No one thing created that mess.
Even the readiest road crew can’t control the timing of the snow, and we had two morning-commute dumps of the white stuff this week.
The second, on Wednesday, was over fast, and city and state road crews got on it quickly. They were extra prepared because the first, on Monday, had been a disaster—worthy of the overused title of “perfect storm,” because three conditions came together to keep the snow from being removed.
First, road crew staff numbers were down. “We had an outbreak of COVID in Morgantown on Friday—of our 30 people in Morgantown, we have 10 out with COVID right now,” says state Department of Highways District 4 Acting Manager Mike Cronin. District 4 clears the state roads and most of the county roads in and around Morgantown.
The city had the same problem. “We have seven people out with COVID right now,” says Morgantown Public Works Director Alexandra Stockdale.
Second, the storm didn’t follow the forecast at all. City road crews were expecting snow and worked through the night Sunday and into Monday but, by morning, had encountered only mild weather and saw just a 15 percent chance of snow ahead, Stockdale says. So at 6:30 a.m., they let them go. “No sooner had those guys gotten home than it started to just dump snow.”
And the snow was mischievous. “It was the way the storms hit,” Cronin says. “They hit real small, and we’d clear it, and then it would hit again. We had five different small storms hit on Monday.”
And third, to top it off: “Usually our day shift would have been coming on right at 6 a.m.,” Stockdale says. “But it was MLK Day, so they were off. And at that point, we still didn’t see snow coming, so we didn’t call them to come in.” By the time the unexpected snow was hitting and they did call them in, it was too late: A lot of the road crew live down the roads that most quickly become challenging when it does snow—Kingwood Pike, Snake Hill, Summer School Road—and there were already wrecks everywhere blocking their way in, Stockdale says.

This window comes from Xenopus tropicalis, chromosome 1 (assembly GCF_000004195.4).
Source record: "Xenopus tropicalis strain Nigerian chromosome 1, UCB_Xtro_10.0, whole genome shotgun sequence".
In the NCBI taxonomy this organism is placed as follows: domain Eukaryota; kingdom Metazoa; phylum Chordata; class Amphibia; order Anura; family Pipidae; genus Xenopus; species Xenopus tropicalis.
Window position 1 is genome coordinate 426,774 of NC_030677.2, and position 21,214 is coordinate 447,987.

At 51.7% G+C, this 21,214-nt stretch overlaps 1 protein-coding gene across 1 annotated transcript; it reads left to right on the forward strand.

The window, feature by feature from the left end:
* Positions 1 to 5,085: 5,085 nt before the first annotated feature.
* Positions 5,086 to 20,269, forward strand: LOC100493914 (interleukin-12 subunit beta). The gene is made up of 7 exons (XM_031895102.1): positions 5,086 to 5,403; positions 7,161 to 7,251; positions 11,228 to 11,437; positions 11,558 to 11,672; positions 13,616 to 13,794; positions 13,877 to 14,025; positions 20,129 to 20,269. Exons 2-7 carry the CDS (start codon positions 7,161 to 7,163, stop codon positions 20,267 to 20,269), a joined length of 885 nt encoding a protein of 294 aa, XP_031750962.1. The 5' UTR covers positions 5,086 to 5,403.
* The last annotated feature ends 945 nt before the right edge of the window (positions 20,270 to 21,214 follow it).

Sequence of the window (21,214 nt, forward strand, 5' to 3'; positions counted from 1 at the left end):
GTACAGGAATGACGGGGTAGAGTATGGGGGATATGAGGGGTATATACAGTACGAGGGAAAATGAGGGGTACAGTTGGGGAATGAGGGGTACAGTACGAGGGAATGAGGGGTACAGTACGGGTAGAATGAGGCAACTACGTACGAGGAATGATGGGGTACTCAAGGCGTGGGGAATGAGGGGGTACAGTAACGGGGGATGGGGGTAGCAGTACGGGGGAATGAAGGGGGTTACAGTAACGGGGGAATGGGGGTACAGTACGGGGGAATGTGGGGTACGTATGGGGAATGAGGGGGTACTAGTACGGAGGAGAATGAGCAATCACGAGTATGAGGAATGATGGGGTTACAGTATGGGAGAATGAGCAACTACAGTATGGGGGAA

After Monday morning’s debacle, both Cronin and Stockdale scheduled their road crews to the fullest extent available for Wednesday morning’s snow.
A snowy commute is frustrating. But when you find yourself getting mad about snow removal this winter, think about this: Shift workers often marry shift workers—a lot of Morgantown’s road crew are married to nurses, Stockdale notes. During COVID, nurses’ jobs come first, daycares are often closed, and road crew spouses become the stay-at-home caretakers. Chalk delayed snow removal up to the pandemic, and give ’em a very gentle brake.